See.Sense continues to be a major force behind Smart Cities development, and the company is now showcasing its cutting-edge technology in two major projects in the UK and Ireland. Our ICON lights are being used in Milton Keynes and Dublin, with cyclists being encouraged to get on their bikes to help shape their urban environments.
Inpart oneof this blog we looked at how cycling accident statistics were skewed as many minor incidents usually went unreported. Inpart two we looked at how the gathering of crowdsourced data could improve city infrastructures, making them both safer and less polluted for every road user - including cyclists.
Now See.Sense is getting the opportunity to adopt its technology in these groundbreaking projects in Milton Keynes and Dublin. And we hope the trials encourage a better cycling experience, and also help city planners develop their urban hubs.
The Milton Keynes project progressed when See.Sense won the ‘BT Infinity Lab SME Awards 2016: Connected Cities’ for its ICON intelligent and connected cycle light. The awards were run in partnership with the Cabinet Office, the MK:Smart Project and TechHub, and invited SMEs to showcase their big ideas for future digital products and services. See.Sense walked away with £15,000 prize money plus six months’ membership of TechHub, a global community set up to help technological entrepreneurs and start-ups.
The secret to See.Sense’s success was in its innovative ICON lights. The cycle lights contain sensors which collect high-quality data about any crashes, near miss-events, road surfaces, light levels and more. This information can then be used by city planners to create better cycling infrastructure and smart cities. The awards were fiercely contested and See.Sense won the Smart City prize as well as being judged the overall winner.
The Milton Keynes project will use crowdsourced data from cyclists to help get more people on their bikes. Participants are being given an intelligent and connectedSee.Sense ICON cycle light to use regularly when cycling. The project will map the city’s cycle paths - known as Redways - in ways never before seen, generating data that can be used to encourage more people to use them.The project will initially focus on the 200 miles of Redways that filter through the city, identifying popular routes taken and the speed of the cyclist.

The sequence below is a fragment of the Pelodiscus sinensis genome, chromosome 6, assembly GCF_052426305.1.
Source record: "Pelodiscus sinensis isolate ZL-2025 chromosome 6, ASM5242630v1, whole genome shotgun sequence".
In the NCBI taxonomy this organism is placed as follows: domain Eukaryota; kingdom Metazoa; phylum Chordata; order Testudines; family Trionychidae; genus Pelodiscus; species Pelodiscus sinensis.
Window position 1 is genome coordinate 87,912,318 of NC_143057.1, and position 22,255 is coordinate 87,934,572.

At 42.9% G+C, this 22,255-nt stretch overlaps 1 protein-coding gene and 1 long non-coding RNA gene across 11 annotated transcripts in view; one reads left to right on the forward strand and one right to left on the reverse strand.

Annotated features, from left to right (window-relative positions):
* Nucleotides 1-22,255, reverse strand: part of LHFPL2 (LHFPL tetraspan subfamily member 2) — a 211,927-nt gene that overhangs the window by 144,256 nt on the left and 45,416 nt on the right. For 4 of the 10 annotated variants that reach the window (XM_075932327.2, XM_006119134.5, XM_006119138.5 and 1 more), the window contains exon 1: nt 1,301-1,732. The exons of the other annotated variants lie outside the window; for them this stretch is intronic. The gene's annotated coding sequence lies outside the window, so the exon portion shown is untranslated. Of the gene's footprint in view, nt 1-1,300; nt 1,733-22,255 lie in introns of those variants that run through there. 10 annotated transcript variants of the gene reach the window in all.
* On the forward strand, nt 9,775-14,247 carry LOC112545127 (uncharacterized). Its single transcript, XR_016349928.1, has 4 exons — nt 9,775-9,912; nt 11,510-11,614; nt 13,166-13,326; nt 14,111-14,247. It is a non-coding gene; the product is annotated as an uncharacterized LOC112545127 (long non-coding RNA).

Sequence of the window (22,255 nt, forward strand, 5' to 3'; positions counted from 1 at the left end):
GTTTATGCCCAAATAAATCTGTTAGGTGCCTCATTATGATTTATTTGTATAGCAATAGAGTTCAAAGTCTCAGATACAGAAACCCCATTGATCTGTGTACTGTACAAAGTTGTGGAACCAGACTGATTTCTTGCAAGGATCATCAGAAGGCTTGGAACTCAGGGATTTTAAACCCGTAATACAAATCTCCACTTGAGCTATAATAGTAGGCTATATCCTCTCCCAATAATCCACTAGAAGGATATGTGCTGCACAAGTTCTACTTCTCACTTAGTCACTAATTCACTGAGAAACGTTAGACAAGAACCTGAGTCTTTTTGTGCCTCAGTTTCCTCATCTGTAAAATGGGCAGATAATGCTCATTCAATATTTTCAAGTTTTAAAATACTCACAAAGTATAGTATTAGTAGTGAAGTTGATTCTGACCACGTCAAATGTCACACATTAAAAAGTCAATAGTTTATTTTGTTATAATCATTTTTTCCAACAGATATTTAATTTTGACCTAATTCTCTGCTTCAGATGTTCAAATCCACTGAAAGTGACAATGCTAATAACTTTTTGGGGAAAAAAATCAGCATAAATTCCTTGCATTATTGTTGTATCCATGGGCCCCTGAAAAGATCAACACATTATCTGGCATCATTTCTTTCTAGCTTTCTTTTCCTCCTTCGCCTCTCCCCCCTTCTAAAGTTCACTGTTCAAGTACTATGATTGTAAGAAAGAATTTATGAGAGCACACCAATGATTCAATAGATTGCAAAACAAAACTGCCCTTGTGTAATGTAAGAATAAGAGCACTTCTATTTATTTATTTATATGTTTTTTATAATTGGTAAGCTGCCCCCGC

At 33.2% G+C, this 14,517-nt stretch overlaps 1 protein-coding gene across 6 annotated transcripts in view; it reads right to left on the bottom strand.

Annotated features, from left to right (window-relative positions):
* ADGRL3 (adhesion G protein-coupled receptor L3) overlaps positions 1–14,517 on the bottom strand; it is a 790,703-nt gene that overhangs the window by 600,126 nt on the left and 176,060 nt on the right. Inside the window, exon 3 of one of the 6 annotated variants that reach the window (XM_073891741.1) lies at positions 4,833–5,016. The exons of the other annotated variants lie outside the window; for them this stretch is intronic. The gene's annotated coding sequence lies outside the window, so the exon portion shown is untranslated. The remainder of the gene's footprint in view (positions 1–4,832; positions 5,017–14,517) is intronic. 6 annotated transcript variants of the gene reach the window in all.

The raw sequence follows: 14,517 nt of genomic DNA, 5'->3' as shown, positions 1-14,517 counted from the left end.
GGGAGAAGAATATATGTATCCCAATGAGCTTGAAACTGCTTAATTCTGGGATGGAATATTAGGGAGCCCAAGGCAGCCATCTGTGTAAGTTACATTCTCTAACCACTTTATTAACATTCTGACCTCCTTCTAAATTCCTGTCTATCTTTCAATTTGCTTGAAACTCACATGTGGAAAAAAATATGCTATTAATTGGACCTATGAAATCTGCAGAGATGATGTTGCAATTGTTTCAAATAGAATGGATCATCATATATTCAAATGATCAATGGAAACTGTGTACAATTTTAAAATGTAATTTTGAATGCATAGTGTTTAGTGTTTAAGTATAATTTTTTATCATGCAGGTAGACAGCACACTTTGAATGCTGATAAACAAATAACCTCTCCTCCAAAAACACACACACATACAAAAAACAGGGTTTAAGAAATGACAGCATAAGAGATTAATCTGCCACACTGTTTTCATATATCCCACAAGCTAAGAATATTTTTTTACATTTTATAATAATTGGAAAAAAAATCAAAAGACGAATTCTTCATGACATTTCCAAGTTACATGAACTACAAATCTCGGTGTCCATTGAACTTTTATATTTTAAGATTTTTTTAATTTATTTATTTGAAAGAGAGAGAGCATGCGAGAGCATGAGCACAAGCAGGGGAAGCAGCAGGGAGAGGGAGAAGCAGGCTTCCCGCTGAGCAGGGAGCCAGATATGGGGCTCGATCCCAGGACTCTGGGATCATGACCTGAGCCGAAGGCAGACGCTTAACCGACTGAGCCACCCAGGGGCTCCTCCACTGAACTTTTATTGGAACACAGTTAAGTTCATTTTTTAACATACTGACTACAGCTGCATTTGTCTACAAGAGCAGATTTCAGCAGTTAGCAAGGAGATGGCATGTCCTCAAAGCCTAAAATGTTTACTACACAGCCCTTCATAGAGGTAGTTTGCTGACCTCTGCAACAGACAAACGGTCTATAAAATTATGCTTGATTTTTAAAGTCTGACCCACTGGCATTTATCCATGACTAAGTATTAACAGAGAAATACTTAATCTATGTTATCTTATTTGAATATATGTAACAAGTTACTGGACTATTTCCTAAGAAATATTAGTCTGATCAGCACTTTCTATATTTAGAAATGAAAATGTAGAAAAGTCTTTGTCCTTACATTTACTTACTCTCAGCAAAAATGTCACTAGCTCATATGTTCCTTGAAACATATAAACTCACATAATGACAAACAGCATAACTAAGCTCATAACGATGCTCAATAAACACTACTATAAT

Later stages of the scheme will record crucial information including accident and near miss blackspot areas, the surface condition of the paths as well as other factors such as surrounding light levels. The trial involves Milton Keynes Council transport planners, BT Smart Hub and the Open University on the programme, and will run for at least a year. The use of this information will help improve conditions for cyclists, through understanding and maintenance of the existing cycle paths and also pointing to ways that future investments in cycling infrastructure and policies can be made.
See.Sense is also gearing up to deploy its technology in Dublin to gauge cyclist behaviour in the Irish capital. Real-time data will be generated using new technologies including Sigfox and Lora, with cyclists using a tracking device similar to ‘find my iPhone’ to gather the information. The data collected can be integrated with existing data sources to help shape a robust strategy for Dublin to become more cyclist friendly. The project is part of the Smart Dublin initiative backed by the four Dublin local authorities and Enterprise Ireland. Back in March it launched a €100,000 Small Business Innovation Research Challenge (SBIR) to try and find smart, innovative and low-cost solutions to increase the number of people cycling in Dublin.
Our long-term vision is to help make cities safer and smarter for everyone.
By using crowdsourced data from our devices city planners will be able to improve cycling infrastructure and policies. Cyclists deserve a voice in helping shape the urban landscapes they journey through on a daily basis, and by using insights from data we can help transform busy, congested cities into user-friendly environments.
Our technology can inform cities about ‘hot-spot’ areas where there is a high frequency of crashes and near misses. This can pinpoint priority areas for cycling infrastructure provision. We are also able to detect potholes before they have fully formed, allowing cities to repair the damaged road surface before they become hazards. Our data can also be used to identify where gritter trucks should be deployed, and monitor the condition of off-road cycle routes.
There is also the ability to track temperature and light levels, and produce heat maps to highlight cyclist routes, speed and behaviours, while we are continuing to work towards introducing real-time air quality monitoring in major cities. The trials in Milton Keynes and Dublin will gather the necessary data to improve and develop the transport infrastructure in those areas.
We are also in talks with other city councils to have See.Sense technology used in their urban hubs. At the moment, the ability to contribute data is only possible for participants in the trials, using a special version of the app. Eventually, we hope to make this possible for all customers, while always respecting your privacy. The ability to provide anonymous, aggregated data will only be given through the cyclist granting permission.
We believe our technology can transform towns and cities across the world, not just in the UK and Ireland. If you are a city looking at ways of improving your infrastructure, or you would just like more information on See.Sense, please get in touch with the team.